means let the area of the two shoulder girdles (shoulder blades) be naturally relaxed and dropped down, and the two arms would seem to hang on strings. You should never use strength to raise your shoulders. If the shoulders are raised, then the chi will follow upward to the shoulders and create a condition of being heavy on the top and light on the bottom. All of your strength will be tied up at the shoulders, and your lower body will not have any strength. At the same time, it will become easier to admit illness because with the shoulders raised, the internal organs will change their positions and move upward, losing their comfortable natural positions. If this is persisted for long, internal illness will certainly result. Chui Zhou: means to let the two elbows point downward with the upper arms "standing" straight (perpendicular). If the two elbows are raised either to the left or right, then the shoulders cannot droop downward. If the shoulders cannot droop downward, then you cannot muster your strength in the area of the waist and thighs.
  4. Song Yao Song Kua:
    Song means: loosen or relax. Yao (the waist) is the lord of the body. Kua (the hips) are the hub center between the upper half and the lower half of the body. If you cannot loosen the waist and hips, your body will become a stiff as a stick, and fall easily. If you cannot loosen your hips, the upper and lower halves of the body cannot turn easily, and your chi cannot descend to the soles of your feet (called Yong Quan). If you cannot "grow roots," the center of gravity of your body will not be stable. Master Cheng Man Ching said, "Yong Quan (specific points near the balls of the feet) must have roots, otherwise be the Yao (waist) will not have confidence. You may strenuously practice until you die and yet find no remedy."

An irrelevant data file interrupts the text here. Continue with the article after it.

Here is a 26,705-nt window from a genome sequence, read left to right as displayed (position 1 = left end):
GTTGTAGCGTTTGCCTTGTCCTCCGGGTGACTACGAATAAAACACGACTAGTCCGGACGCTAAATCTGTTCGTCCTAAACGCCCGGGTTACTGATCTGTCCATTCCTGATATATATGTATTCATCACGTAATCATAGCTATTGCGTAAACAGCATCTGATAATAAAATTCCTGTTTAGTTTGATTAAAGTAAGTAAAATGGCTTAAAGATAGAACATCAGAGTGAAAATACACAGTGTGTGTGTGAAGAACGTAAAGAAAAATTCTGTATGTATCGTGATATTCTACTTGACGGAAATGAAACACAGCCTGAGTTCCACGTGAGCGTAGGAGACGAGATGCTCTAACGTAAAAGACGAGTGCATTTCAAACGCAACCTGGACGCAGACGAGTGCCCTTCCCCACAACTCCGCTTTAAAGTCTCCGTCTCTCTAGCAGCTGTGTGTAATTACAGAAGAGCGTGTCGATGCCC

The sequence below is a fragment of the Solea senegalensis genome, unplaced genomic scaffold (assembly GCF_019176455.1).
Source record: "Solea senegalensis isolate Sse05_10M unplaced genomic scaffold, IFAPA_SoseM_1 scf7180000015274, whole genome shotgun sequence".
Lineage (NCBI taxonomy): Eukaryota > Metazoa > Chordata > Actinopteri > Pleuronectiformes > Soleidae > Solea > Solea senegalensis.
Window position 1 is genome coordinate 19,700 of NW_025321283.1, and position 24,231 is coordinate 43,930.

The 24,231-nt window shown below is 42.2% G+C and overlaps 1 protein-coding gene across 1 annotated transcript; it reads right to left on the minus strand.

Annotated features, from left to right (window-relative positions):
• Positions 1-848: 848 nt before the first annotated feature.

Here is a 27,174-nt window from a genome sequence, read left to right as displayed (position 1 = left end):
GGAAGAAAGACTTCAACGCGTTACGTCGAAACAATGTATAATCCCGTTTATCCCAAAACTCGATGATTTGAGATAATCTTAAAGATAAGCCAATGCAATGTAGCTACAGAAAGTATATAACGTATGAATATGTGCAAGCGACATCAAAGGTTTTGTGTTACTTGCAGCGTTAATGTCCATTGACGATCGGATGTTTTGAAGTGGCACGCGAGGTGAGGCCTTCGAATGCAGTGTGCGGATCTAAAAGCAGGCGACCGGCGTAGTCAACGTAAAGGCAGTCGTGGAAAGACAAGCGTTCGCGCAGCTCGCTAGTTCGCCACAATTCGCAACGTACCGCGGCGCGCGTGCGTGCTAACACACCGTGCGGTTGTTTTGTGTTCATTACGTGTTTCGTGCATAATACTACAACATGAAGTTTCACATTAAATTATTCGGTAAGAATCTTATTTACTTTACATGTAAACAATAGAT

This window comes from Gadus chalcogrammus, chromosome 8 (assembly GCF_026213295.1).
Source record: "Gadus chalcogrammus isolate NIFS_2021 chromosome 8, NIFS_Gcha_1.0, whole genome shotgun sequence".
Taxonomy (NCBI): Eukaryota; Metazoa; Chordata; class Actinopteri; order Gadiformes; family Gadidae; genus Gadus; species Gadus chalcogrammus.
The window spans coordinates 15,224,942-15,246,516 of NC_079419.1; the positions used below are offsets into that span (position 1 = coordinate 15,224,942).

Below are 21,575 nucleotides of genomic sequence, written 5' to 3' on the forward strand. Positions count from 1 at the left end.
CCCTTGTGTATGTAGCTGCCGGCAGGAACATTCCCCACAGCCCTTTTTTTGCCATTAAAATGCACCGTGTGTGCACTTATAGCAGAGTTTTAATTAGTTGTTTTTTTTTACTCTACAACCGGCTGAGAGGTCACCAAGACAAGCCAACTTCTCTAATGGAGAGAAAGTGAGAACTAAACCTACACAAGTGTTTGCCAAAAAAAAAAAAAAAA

These are really sincere words and earnest wishes. If you can loosen your waist and hips, your movements will become naturally lively, and you can change from void (yin) to full (yang) and vice versa easily. The Tenets of Tai Chi say, "the commands and intentions originate from the waist."  They also say, "If you have areas where you cannot find opportunity or power, your sickness is to be found in the waist and thighs."
    Master Cheng Man Ching in his posthumous work says,
    Formerly when my master, Yang Cheng Fu, taught me tai chi chuan, he would everyday repeat several tens of times, 'Loosen, loosen, must loosen, must loosen completely,' or he would say the opposite, 'Not loose, not loose, not loose-- the way you get beaten.

You must loosen until the waist is so resilient that it is like there are no bones and it can be broken a hundred times. In learning Tai Chi, if you realize the condition of Song Yao Song Kua, all others will be easy. The Tenets of Tai Chi say, "Yao (waist) is like the axle of the chariot, whereas Kua (the hips) are like the flags." All these go to illustrate the important nature of the waist and hips in regard to the practice of Tai Chi.

  1. Xu Shi Fen Qing: